PALESTINIAN PROTESTS; MORE PEACE DEALS IN WORKS?
But in the Gaza Strip, Palestinian militants fired two rockets into Israel, apparently meant to coincide with the ceremony. The Israeli military said the rockets were fired from Gaza and one was intercepted by air defenses. Earlier in the day, Palestinian activists held small demonstrations in the West Bank and in Gaza, where they trampled and set fire to pictures of Trump, Netanyahu and the leaders of the UAE and Bahrain.
There are no active wars to be ended by the agreements, but Israel and the U.S. hope they can usher in a major shift in the region should other Arab nations, particularly Saudi Arabia, follow suit. That could have implications for Iran, Syria and Lebanon. Until now, Israel has had peace deals only with Egypt and Jordan.
Other Arab countries believed to be close to recognizing Israel include Oman, Sudan and Morocco.
"We are very down the road with about five different countries," Trump told reporters before the ceremony.
In addition to the bilateral agreements signed by Israel, the UAE and Bahrain, all three signed a document dubbed the "Abraham Accords" after the patriarch of the world's three major monotheistic religions.
During the signing ceremony, the leaders were seated at a long table where President Harry S. Truman once held weekly luncheon meetings with his Cabinet. Discussions about the Truman Doctrine to restrain Soviet expansion during the Cold War and the Marshall Plan to send billions in economic aid to Western Europe after World War II were held at the table.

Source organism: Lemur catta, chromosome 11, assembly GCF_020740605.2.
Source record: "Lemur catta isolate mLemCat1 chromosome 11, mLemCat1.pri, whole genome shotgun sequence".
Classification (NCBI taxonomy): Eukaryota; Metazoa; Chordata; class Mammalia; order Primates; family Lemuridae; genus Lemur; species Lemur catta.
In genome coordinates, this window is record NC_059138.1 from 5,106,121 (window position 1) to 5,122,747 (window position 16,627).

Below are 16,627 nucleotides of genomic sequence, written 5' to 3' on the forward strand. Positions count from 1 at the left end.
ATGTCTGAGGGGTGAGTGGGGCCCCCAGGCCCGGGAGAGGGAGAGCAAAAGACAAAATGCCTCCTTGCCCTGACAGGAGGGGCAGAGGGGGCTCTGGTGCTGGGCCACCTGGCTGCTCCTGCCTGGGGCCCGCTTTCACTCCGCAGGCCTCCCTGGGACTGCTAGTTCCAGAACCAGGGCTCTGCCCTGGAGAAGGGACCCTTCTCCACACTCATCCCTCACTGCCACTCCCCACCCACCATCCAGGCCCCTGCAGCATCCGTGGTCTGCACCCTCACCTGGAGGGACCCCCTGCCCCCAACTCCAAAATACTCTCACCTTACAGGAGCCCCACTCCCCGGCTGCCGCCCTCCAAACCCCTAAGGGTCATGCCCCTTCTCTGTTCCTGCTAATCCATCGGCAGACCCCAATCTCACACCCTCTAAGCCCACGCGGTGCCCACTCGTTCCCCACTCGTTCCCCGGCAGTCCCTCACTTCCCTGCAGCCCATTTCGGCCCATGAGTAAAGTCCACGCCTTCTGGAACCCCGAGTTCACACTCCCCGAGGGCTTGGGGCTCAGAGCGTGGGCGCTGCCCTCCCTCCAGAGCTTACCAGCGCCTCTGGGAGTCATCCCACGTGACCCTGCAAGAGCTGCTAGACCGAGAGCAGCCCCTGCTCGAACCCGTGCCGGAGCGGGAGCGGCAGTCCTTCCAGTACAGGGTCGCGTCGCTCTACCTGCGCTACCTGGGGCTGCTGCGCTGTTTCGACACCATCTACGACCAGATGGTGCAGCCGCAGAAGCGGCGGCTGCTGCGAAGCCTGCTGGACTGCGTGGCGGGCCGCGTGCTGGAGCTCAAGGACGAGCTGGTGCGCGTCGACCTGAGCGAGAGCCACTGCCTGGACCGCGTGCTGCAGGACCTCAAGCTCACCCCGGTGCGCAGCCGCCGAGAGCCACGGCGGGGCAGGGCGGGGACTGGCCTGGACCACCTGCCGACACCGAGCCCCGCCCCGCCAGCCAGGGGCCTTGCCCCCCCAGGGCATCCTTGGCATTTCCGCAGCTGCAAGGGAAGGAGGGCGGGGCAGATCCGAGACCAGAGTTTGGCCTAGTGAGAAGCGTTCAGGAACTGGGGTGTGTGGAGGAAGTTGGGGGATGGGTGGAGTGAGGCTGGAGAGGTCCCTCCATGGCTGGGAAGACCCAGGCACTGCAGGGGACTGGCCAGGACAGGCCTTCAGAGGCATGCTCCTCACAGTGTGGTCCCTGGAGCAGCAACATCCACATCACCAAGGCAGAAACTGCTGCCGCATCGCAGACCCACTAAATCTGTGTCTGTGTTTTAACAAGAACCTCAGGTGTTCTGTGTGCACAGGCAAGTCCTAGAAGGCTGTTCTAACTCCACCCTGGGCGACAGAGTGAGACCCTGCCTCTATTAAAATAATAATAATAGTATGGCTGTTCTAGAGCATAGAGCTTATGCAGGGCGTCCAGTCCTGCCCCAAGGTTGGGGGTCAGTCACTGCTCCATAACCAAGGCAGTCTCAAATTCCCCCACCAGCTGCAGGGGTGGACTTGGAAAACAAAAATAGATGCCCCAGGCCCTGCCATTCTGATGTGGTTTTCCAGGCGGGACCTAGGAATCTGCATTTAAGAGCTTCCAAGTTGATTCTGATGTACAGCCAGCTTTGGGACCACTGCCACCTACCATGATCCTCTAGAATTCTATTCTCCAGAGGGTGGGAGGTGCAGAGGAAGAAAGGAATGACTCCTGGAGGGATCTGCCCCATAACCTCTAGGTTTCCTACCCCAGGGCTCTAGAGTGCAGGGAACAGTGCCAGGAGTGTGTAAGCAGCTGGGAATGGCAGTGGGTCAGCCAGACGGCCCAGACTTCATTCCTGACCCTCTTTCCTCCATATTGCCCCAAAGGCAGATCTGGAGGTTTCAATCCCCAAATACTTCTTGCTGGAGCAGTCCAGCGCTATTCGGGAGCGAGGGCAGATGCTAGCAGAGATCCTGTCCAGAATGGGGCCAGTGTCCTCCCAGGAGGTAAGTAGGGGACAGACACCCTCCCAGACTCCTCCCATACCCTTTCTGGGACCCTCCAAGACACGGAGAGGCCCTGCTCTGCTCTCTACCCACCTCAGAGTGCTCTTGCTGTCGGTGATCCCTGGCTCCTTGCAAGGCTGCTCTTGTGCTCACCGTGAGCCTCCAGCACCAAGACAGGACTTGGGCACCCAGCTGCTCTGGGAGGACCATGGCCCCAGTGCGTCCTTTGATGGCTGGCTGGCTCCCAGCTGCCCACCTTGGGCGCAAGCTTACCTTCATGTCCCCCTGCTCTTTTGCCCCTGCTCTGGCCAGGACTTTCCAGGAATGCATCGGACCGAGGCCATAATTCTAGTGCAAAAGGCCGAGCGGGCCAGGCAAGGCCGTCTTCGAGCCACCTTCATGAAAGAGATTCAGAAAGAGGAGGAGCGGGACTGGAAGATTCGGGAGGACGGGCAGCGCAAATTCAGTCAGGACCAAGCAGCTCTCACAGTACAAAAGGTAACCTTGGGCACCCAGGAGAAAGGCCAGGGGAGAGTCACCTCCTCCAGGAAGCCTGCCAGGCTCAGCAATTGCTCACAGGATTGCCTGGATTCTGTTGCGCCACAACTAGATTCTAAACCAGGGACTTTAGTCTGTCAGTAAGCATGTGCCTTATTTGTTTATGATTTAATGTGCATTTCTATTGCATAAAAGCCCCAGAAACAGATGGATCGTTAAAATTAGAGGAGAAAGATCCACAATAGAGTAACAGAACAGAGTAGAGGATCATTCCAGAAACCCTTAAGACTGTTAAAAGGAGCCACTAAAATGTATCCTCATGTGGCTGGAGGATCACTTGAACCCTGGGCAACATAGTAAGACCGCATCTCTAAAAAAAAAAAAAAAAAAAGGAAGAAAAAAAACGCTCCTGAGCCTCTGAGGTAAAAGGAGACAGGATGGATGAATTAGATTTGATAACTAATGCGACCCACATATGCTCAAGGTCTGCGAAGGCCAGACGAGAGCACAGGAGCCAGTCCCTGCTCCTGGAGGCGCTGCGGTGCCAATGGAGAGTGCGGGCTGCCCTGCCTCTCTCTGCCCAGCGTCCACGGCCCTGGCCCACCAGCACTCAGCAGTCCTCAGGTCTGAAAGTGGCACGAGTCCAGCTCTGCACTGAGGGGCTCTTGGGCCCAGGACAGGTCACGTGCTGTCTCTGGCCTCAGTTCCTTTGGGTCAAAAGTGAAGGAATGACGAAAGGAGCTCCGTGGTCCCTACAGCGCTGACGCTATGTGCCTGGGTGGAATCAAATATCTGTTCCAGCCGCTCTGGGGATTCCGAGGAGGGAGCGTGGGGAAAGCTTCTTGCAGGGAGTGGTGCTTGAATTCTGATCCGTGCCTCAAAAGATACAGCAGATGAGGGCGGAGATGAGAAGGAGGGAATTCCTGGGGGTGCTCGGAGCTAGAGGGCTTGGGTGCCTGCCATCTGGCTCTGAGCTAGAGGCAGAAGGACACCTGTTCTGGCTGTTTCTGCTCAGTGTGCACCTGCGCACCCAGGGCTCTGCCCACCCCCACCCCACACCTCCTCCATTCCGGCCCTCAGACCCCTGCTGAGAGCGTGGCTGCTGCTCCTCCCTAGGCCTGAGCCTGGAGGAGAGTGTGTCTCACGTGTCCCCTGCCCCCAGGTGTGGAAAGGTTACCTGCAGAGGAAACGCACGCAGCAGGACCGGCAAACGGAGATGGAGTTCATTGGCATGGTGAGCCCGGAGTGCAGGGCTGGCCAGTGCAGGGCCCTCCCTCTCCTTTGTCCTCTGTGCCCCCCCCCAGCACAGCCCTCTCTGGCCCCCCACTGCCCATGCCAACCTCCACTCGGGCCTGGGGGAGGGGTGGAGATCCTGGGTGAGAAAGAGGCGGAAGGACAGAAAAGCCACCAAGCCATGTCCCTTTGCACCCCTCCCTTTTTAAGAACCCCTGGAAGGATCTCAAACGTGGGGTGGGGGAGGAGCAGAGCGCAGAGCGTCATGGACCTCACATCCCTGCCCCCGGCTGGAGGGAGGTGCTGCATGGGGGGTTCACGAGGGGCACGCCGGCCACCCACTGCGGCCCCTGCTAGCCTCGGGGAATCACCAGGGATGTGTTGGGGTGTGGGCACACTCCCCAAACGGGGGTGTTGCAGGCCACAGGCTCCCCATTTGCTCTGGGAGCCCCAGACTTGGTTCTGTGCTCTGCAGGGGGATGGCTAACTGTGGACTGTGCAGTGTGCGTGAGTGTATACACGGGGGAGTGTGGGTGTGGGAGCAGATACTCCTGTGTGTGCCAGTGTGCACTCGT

BIPARTISAN SUPPORT FOR HISTORIC ACCORDS
Besides Republicans, a few House Democrats attended the event, a notable development at a time when their leader, House Speaker Nancy Pelosi is barely on speaking terms with the president. Many Democrats, including presidential nominee Joe Biden, widely support the deal.
Rep. Elaine Luria, D-Va., said she accepted the invitation immediately on receiving it during the weekend.
"It definitely was a monumental event, and the ceremony was very fitting for that," Luria, a member of the House Armed Services Committee, said in a telephone interview afterward.
Like Luria, some other Democrats in attendance, such as Rep. Anthony Brindisi of New York, are freshmen in tough reelection races. Still others, such as Florida Reps. Ted Deutch and Stephanie Murphy hail from districts with large numbers of Jewish constituents.
Questions remain, however, about the significance of the agreements. Even in Israel, where the accords have received widespread acclaim, there is concern they might result in U.S. sales of sophisticated weaponry to the UAE and Bahrain, thus potentially upsetting Israel's qualitative military edge in the region.
Trump said he is OK with selling military aircraft to the UAE. Pelosi also welcomed the agreements but said she wants to learn details, specifically what the Trump administration has told the UAE about buying American-made F-35 aircraft and about Israel agreeing to freeze efforts to annex portions of the West Bank.